How political coalitions became a business in Brazil

. Jul 21, 2018
psdb alckmin coalitions brazil president Political coalitions are a lucrative business
psdb alckmin coalitions brazil president

Political coalitions are a lucrative business

In the late 1980s, political scientist Sérgio Abranches coined the expression “coalition presidentialism” to define Brazil’s political system. The concept highlights how fragmented the partisan system is. Brazil today has 35 parties – 25 of which have congressional representation. The Workers’ Party, which is by far the largest in the House, holds only 12 percent of seats.

Consequently, every president must form a coalition in order to govern. In 2009, former President Lula said: “in Brazil, Jesus would be forced to make a coalition with Judas if he wanted to govern.”

All around the world, coalitions are built by sharing power. Brazil’s peculiar electoral legislation, however, has turned coalitions into a very lucrative business – and also a major source of scandal.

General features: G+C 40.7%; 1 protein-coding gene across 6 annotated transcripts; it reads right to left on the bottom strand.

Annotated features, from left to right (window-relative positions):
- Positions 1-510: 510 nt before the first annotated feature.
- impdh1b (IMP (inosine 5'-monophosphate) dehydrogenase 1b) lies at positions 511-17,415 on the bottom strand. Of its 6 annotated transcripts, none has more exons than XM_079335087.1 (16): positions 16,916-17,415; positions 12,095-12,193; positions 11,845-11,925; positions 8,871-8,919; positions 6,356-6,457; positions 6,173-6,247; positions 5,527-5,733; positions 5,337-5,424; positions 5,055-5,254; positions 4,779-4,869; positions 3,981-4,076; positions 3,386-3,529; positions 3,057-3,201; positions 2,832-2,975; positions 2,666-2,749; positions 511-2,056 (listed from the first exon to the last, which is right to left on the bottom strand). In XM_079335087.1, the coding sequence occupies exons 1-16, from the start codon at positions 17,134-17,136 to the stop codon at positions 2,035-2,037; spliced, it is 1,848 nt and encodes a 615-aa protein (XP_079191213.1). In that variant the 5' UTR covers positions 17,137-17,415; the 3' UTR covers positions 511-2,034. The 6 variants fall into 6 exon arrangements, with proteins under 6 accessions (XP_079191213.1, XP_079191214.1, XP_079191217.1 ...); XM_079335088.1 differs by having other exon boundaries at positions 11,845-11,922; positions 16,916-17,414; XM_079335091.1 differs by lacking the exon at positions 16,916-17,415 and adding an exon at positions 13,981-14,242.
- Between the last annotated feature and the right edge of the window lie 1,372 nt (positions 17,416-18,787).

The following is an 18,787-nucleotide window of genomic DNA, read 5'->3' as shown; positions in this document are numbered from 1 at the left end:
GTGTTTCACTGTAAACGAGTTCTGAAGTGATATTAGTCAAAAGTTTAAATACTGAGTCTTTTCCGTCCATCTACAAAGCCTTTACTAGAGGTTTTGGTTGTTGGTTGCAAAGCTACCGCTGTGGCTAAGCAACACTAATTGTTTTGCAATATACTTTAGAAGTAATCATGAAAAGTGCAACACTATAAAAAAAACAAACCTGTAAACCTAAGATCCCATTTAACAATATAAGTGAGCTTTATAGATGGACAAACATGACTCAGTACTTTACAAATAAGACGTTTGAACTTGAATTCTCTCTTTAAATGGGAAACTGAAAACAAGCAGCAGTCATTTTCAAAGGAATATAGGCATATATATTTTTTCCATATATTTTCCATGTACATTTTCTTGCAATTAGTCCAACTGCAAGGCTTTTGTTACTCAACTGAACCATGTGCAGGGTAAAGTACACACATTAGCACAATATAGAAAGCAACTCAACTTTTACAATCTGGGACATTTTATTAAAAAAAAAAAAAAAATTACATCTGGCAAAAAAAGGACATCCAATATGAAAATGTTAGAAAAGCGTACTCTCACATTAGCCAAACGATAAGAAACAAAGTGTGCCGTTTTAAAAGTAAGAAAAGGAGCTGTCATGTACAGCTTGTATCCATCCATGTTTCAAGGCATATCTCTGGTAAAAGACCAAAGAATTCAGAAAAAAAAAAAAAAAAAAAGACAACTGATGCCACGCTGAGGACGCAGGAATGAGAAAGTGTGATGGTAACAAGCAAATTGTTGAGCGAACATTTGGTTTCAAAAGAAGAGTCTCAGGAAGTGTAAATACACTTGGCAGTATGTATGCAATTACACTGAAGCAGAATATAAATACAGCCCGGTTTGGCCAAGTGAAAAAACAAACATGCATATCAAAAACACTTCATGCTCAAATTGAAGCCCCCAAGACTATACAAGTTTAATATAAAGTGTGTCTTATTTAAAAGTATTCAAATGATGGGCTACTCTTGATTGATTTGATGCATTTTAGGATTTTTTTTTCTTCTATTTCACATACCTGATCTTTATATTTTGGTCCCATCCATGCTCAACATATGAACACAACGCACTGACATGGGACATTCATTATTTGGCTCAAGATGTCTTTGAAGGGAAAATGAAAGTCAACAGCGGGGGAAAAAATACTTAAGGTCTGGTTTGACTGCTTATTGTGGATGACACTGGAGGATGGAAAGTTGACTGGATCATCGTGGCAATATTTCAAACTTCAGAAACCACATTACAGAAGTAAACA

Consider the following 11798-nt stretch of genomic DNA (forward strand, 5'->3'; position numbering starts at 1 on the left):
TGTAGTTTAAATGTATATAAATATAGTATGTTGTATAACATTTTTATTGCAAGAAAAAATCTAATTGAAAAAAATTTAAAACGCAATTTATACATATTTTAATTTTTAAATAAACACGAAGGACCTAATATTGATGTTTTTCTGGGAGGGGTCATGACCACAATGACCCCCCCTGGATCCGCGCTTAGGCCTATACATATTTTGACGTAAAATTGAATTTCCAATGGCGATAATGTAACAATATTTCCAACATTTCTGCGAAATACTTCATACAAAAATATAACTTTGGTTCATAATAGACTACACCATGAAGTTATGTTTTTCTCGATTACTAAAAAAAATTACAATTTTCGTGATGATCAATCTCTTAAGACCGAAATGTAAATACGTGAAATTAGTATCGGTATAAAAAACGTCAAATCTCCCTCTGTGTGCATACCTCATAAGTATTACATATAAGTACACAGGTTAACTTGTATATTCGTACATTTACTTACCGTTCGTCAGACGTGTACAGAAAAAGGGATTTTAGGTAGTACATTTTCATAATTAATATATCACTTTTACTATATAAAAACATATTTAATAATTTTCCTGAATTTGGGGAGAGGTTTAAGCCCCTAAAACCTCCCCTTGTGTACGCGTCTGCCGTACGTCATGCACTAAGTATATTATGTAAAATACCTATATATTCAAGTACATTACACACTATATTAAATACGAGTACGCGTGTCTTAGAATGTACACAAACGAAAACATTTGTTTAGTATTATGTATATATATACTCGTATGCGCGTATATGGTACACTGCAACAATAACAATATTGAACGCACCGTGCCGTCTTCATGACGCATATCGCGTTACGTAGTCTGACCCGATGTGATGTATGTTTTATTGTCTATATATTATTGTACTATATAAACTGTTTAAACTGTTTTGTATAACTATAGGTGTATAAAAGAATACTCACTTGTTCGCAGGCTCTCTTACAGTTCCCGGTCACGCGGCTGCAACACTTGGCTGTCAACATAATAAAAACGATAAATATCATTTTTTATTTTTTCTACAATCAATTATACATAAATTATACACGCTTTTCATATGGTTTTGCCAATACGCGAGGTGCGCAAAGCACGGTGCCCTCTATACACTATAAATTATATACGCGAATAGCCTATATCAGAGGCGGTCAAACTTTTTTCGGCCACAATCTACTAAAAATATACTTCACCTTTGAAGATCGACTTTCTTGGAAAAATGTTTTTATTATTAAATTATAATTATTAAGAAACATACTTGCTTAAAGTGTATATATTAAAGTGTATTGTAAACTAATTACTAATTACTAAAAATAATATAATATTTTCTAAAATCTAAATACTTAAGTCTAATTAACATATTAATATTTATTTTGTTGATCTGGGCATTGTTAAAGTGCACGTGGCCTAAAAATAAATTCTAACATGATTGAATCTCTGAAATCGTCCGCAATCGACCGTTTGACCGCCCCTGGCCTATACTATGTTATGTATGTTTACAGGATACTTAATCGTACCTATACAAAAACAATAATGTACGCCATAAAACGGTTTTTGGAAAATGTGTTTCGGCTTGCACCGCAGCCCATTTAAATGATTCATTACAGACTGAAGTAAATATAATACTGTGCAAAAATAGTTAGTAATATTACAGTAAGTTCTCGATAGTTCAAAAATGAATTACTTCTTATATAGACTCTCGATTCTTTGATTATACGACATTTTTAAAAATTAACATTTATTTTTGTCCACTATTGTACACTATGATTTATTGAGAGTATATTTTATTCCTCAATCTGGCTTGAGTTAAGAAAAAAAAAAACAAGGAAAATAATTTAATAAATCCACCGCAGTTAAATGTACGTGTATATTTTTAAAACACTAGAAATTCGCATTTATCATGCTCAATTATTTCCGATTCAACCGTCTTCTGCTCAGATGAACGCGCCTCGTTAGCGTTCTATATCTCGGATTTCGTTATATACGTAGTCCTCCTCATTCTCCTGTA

</span></p> <p><span style="font-weight: 400;">Brazilian parties are entitled to a public electoral fund to finance their campaigns, as well as free airtime on television and radio &#8211; all paid for with taxpayer money. Both the fund and ad time during the campaign season are split among parties based on their representation in the House. With 12 percent of House seats, for instance, the Workers&#8217; Party gets 12 percent of the money and ad time.</span></p> <p><span style="font-weight: 400;">To enhance their reach and financial structure, candidates rely on broad coalitions that aren&#8217;t built on ideology. Let&#8217;s take a group of seven small parties which decided to act in 2018 as a united front &#8211; the so-called </span><i><span style="font-weight: 400;">centrão</span></i><span style="font-weight: 400;"> (big center). These parties are the textbook example of how political parties can become commodities &#8211; alliances are formed with the highest bidder.</span></p> <p><span style="font-weight: 400;">Over the past couple of weeks, the Big Center has been coveted by &#8211; and negotiated with &#8211; candidates at all points of the <a href="">political compass</a>, from Jair Bolsonaro (<a href="">far-right</a>), in the case of some individual parties of the group, to Geraldo Alckmin (center-right) and Ciro Gomes (<a href="">center-left</a>).</span></p> <p><span style="font-weight: 400;">The highest bidder this time was <a href="">Geraldo Alckmin</a>. He has promised to give these parties a level of control of the political establishment like they&#8217;ve never had before. The Big Center will name Mr. Alckmin&#8217;s running mate, they will get the administration&#8217;s support (if Mr. Alckmin gets elected, of course) to elect the House Speaker and the Senate President. Perhaps more than ever, a president could be hostage to the quid pro quo of Congress. </span></p> <p><span style="font-weight: 400;">Mr. Alckmin would hardly be the commander of his own administration. If he&#8217;s at odds with Congress, the Big Center can quickly try to impeach him. The group will, after all, hold the leadership in both congressional houses and will have the next guy in line for the presidency. It&#8217;s not like we&#8217;ve never seen this before …</span></p> <h2>United on the national level, not at state level</h2> <p><span style="font-weight: 400;">So far, Mr. Alckmin&#8217;s Social Democracy Party (PSDB) will run against the Big Center in nine states. The biggest battleground is the state of Minas Gerais, the second-largest state of Brazil, where Senator Antonio Anastasia (PSDB) will face Rodrigo Pacheco, a member of the Big Center&#8217;s Democrats party, for the governorship. Mr. Pacheco will be offered support in the race for the Senate &#8211; but there&#8217;s no guarantee of a settlement.</span></p> <p><span style="font-weight: 400;">But the biggest problem between Mr. Alckmin and the Big Center will be in the Northeast. In that region, most of the Big Center parties are (confusingly) aligned with left-wing candidates, which are allied to Mr. Alckmin&#8217;s adversaries in the presidential race. That could pose a significant problem for Mr. Alckmin, due to his party&#8217;s historically bad performances in Brazil&#8217;s poorest region. </span></p> <p><span style="font-weight: 400;">The deal with the Big Center was the only way Mr. Alckmin could energize his campaign &#8211; even if it means that he will have limited control of his own administration, in the case of a win. He hopes that having more television and radio time will be enough to get him over the line. It could be successful, but his alliance is also teaming up PSDB &#8211; the most-rejected party in Brazilian politics &#8211; with a group of traditional politicians who inspire little confidence in voters (and also include former inmates).</span></p> <p><span style="font-weight: 400;">It&#8217;s a risky move &#8211; but it was not as if Geraldo Alckmin had a lot of options.

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